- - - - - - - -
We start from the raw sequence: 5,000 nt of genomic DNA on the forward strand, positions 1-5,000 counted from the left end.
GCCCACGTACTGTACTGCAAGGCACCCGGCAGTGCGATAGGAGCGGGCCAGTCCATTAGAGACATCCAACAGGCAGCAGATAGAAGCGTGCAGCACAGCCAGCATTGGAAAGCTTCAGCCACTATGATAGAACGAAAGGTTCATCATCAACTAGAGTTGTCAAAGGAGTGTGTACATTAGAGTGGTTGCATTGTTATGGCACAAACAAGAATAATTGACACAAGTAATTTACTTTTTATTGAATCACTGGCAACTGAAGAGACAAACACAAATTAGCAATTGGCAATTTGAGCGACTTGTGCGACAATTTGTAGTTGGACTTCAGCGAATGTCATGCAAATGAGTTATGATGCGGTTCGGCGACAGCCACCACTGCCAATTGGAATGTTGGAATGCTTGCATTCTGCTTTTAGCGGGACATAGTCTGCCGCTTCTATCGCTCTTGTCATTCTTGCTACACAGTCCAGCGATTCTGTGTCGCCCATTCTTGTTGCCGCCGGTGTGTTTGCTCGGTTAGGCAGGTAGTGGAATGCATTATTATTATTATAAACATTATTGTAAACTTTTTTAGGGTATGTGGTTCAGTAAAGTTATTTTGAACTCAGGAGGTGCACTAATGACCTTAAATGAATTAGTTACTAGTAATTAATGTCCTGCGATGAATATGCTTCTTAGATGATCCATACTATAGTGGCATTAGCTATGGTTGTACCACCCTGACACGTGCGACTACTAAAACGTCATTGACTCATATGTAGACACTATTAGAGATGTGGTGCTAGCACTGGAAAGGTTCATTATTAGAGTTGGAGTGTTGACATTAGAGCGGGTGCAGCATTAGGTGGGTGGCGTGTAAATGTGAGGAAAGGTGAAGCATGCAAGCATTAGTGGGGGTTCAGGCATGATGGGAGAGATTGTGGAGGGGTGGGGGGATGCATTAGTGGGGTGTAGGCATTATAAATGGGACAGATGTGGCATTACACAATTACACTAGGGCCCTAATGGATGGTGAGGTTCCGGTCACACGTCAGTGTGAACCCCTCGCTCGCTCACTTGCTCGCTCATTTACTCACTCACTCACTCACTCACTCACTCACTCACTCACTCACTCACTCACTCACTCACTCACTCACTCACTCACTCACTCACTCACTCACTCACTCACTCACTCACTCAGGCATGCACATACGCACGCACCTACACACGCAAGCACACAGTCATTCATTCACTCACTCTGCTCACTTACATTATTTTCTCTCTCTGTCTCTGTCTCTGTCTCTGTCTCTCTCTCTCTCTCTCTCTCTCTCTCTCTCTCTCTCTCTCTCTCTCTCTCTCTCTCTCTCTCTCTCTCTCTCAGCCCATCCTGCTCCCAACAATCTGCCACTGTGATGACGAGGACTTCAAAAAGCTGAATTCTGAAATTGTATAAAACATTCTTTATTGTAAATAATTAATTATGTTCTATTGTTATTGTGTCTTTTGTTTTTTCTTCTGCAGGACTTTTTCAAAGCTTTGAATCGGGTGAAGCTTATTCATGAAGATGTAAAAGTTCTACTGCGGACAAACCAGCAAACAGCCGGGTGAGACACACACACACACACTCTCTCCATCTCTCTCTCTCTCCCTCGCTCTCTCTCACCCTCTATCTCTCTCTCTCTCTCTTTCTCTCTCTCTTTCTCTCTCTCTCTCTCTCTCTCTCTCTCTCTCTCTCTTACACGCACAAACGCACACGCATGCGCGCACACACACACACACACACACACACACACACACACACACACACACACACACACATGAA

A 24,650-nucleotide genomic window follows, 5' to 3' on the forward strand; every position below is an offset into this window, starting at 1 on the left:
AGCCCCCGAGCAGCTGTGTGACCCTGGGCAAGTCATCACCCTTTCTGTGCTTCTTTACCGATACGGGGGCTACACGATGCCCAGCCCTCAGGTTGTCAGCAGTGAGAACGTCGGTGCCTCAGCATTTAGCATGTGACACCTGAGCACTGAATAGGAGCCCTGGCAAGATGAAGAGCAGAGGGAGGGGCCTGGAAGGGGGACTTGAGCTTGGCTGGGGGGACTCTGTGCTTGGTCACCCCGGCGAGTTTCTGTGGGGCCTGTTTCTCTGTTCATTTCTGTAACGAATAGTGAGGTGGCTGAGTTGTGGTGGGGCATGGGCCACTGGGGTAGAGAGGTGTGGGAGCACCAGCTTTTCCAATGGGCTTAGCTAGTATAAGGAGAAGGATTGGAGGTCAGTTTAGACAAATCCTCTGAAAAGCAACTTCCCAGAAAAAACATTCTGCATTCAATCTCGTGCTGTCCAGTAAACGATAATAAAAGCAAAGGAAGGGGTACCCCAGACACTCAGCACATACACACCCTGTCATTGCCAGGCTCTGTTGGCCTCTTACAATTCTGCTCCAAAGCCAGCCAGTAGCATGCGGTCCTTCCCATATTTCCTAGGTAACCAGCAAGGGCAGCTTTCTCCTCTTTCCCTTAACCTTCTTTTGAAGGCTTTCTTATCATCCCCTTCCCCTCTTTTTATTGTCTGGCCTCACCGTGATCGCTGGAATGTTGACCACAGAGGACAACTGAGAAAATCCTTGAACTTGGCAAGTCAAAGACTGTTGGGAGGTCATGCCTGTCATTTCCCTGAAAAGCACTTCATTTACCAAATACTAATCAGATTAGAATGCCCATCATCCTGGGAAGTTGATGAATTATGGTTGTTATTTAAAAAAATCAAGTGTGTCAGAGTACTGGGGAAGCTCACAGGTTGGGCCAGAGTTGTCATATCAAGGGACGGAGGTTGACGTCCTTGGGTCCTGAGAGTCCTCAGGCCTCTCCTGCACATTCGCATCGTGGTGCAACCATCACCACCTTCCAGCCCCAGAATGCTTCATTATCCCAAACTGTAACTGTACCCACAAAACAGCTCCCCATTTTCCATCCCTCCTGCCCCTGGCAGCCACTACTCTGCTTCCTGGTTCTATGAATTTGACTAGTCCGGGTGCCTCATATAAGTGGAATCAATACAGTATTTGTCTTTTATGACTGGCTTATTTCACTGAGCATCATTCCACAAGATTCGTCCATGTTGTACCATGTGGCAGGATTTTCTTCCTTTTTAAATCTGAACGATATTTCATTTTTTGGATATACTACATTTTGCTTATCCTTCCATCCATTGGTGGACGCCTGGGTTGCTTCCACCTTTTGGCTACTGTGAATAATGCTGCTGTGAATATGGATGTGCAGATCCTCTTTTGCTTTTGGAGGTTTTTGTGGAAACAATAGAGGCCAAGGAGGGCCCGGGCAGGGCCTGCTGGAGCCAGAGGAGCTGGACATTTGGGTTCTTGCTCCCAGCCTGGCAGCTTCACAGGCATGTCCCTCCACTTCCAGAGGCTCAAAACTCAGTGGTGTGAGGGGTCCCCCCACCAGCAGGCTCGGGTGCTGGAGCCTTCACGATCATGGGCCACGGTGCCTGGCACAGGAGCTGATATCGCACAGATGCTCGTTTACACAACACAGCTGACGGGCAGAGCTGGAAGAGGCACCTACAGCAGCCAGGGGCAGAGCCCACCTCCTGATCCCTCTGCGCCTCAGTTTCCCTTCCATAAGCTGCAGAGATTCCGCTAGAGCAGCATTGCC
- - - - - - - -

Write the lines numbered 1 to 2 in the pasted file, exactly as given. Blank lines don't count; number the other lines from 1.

We start from the raw sequence: 5,000 nt of genomic DNA on the forward strand, positions 1-5,000 counted from the left end.
GCCCACGTACTGTACTGCAAGGCACCCGGCAGTGCGATAGGAGCGGGCCAGTCCATTAGAGACATCCAACAGGCAGCAGATAGAAGCGTGCAGCACAGCCAGCATTGGAAAGCTTCAGCCACTATGATAGAACGAAAGGTTCATCATCAACTAGAGTTGTCAAAGGAGTGTGTACATTAGAGTGGTTGCATTGTTATGGCACAAACAAGAATAATTGACACAAGTAATTTACTTTTTATTGAATCACTGGCAACTGAAGAGACAAACACAAATTAGCAATTGGCAATTTGAGCGACTTGTGCGACAATTTGTAGTTGGACTTCAGCGAATGTCATGCAAATGAGTTATGATGCGGTTCGGCGACAGCCACCACTGCCAATTGGAATGTTGGAATGCTTGCATTCTGCTTTTAGCGGGACATAGTCTGCCGCTTCTATCGCTCTTGTCATTCTTGCTACACAGTCCAGCGATTCTGTGTCGCCCATTCTTGTTGCCGCCGGTGTGTTTGCTCGGTTAGGCAGGTAGTGGAATGCATTATTATTATTATAAACATTATTGTAAACTTTTTTAGGGTATGTGGTTCAGTAAAGTTATTTTGAACTCAGGAGGTGCACTAATGACCTTAAATGAATTAGTTACTAGTAATTAATGTCCTGCGATGAATATGCTTCTTAGATGATCCATACTATAGTGGCATTAGCTATGGTTGTACCACCCTGACACGTGCGACTACTAAAACGTCATTGACTCATATGTAGACACTATTAGAGATGTGGTGCTAGCACTGGAAAGGTTCATTATTAGAGTTGGAGTGTTGACATTAGAGCGGGTGCAGCATTAGGTGGGTGGCGTGTAAATGTGAGGAAAGGTGAAGCATGCAAGCATTAGTGGGGGTTCAGGCATGATGGGAGAGATTGTGGAGGGGTGGGGGGATGCATTAGTGGGGTGTAGGCATTATAAATGGGACAGATGTGGCATTACACAATTACACTAGGGCCCTAATGGATGGTGAGGTTCCGGTCACACGTCAGTGTGAACCCCTCGCTCGCTCACTTGCTCGCTCATTTACTCACTCACTCACTCACTCACTCACTCACTCACTCACTCACTCACTCACTCACTCACTCACTCACTCACTCACTCACTCACTCACTCACTCACTCACTCACTCACTCAGGCATGCACATACGCACGCACCTACACACGCAAGCACACAGTCATTCATTCACTCACTCTGCTCACTTACATTATTTTCTCTCTCTGTCTCTGTCTCTGTCTCTGTCTCTCTCTCTCTCTCTCTCTCTCTCTCTCTCTCTCTCTCTCTCTCTCTCTCTCTCTCTCTCTCTCTCTCTCTCAGCCCATCCTGCTCCCAACAATCTGCCACTGTGATGACGAGGACTTCAAAAAGCTGAATTCTGAAATTGTATAAAACATTCTTTATTGTAAATAATTAATTATGTTCTATTGTTATTGTGTCTTTTGTTTTTTCTTCTGCAGGACTTTTTCAAAGCTTTGAATCGGGTGAAGCTTATTCATGAAGATGTAAAAGTTCTACTGCGGACAAACCAGCAAACAGCCGGGTGAGACACACACACACACACTCTCTCCATCTCTCTCTCTCTCCCTCGCTCTCTCTCACCCTCTATCTCTCTCTCTCTCTCTTTCTCTCTCTCTTTCTCTCTCTCTCTCTCTCTCTCTCTCTCTCTCTCTCTTACACGCACAAACGCACACGCATGCGCGCACACACACACACACACACACACACACACACACACACACACACACACACACACATGAA